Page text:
Nilgiri Teas, Greek Orthodox Lent, Vegan Halva recipe and biting more than you can chew

Posted on February 15 2010


OK. I’ll admit it. February is kicking my behind! The 5th was our “All things matcha” tasting. The 6th was our Saturday in the Park with Authors and Artists. The 8th was our Tea and Chocolate tasting. The 10th was the 14th Ave Gallery Walk (we served our food at Tiger Lily) and, at the same time Elizabeth was serving tea and scone samples to the Book Club groups at The Vero Beach Book Center. Friday, was for some reason, a mad house in the store, Saturday was the Art Museum’s open day and we demo-ed clay throwing in the cold all day.

Today is the beginning of Greek Orthodox lent and I felt this would be a great day to feature some of our vegan food so we are offering an all vegan menu. This weekend is the Garden Club’s Antique Show and our annual contribution of 300 to 400 lunches served over two days. Next week… Well, at this rate I’m not sure I’ll get to next week so I’m not going to worry about it.

What I’m trying to get to is that I’m way behind with my tea tasting and I promise to work extra hard when this month is done to catch up. In the mean time, here are my notes on our two Nilgiri teas and my recipe for a vegan Almond Halva.

Nilgiri, which means :Blue Mountain” is a mountainous region in South India. The teas produced here tend to be medium bodied and aromatic. Much f the tea produced in the are a is used in teabags but orthodox tea is also produced and we’ve recently obtained a very note worthy white tea from the area. Our current black tea stock from Nilgiri includes a Flowery Orange Pekoe from Tiger Hill and a Winter Frost from the Welbeck Estate.

Nilgiri Fop, Tiger Hill: Dark, reddish leaf with pleasant, mild aroma. Reddish cup with mild astringency, bright tasting. Holds milk well. Nice, anytime, British style tea. Milk rounds out astringency.

Nilgiri, Winter Frost, Welbeck: Long, dark leaf with some tips. Gold cup with an aromatic, sweet and pleasant flavour. High notes of honey and melon. Very nice.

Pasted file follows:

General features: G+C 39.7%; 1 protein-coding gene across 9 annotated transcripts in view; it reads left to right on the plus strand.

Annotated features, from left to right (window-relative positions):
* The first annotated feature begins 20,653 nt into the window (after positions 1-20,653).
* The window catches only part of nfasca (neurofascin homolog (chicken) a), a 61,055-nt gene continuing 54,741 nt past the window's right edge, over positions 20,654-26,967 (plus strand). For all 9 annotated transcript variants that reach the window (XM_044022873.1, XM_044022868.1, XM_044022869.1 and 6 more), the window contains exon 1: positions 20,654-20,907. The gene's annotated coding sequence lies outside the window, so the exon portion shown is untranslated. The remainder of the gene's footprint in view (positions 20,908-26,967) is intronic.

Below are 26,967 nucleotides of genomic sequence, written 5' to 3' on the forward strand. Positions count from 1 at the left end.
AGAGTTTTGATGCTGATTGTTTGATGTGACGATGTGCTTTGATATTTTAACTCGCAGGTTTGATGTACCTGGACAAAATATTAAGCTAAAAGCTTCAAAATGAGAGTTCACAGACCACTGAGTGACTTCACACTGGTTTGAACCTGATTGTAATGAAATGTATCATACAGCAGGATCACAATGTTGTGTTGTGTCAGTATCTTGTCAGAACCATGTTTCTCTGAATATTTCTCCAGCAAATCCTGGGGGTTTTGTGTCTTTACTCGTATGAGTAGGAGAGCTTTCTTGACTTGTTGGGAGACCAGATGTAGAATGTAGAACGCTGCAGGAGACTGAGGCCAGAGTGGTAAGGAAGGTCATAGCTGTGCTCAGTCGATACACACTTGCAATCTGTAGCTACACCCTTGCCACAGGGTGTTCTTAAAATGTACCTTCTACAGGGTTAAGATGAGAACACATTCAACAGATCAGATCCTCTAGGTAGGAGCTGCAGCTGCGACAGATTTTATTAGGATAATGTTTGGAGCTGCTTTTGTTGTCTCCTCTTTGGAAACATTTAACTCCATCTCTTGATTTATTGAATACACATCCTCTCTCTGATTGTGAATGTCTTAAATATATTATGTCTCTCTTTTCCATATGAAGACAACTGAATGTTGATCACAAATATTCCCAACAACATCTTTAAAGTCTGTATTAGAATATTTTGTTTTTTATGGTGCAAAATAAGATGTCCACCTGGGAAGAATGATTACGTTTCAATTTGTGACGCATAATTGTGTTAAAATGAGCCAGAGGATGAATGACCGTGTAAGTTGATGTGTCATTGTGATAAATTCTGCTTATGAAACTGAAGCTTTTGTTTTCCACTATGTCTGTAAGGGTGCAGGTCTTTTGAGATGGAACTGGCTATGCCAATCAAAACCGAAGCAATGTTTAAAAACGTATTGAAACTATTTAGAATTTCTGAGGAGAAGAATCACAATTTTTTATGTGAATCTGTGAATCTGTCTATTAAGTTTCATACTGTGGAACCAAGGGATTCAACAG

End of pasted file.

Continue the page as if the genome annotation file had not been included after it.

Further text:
Almond Halva

  • 2 cups thick semolina (farina or cream of wheat will do if you can’t find it)
  • 1 cup light olive oil
  • 2.5 cups sugar or 2 cups sugar and ½ cup honey if you use honey
  • 6 cups water
  • Thinly paired peel of 1 lemon
  • 3 sticks cinnamon
  • 3 cloves
  • 3 cardamom pods
  • 1 blanched, chopped almonds
  • 1 cup sultanas (golden raisins)

Put sugar, honey, if using, lemon peel and spices in a medium, heavy pot and bring to boil, simmer for 2 minutes, remove lemon peel and spices and then keep warm on very low flame. In the mean time, in a heavy pot heat oil and pour in semolina stirring all the time. Cook, stirring, until just beginning to color. Add nuts and raisins. Add syrup very carefully. It will spatter pretty badly so be extra careful. Stir continuously until thickened and beginning to pull away from the sides. Pour into a large, oiled baking pan. Let cool, refrigerate for 1 hour and cut into serving pieces. Sprinkle with cinnamon if you like. Enjoy!

Next update will include notes on our Ceylon teas and Tea and Chi’s recipe for salad dressing, as promised. See you soon and wish me luck for the week.


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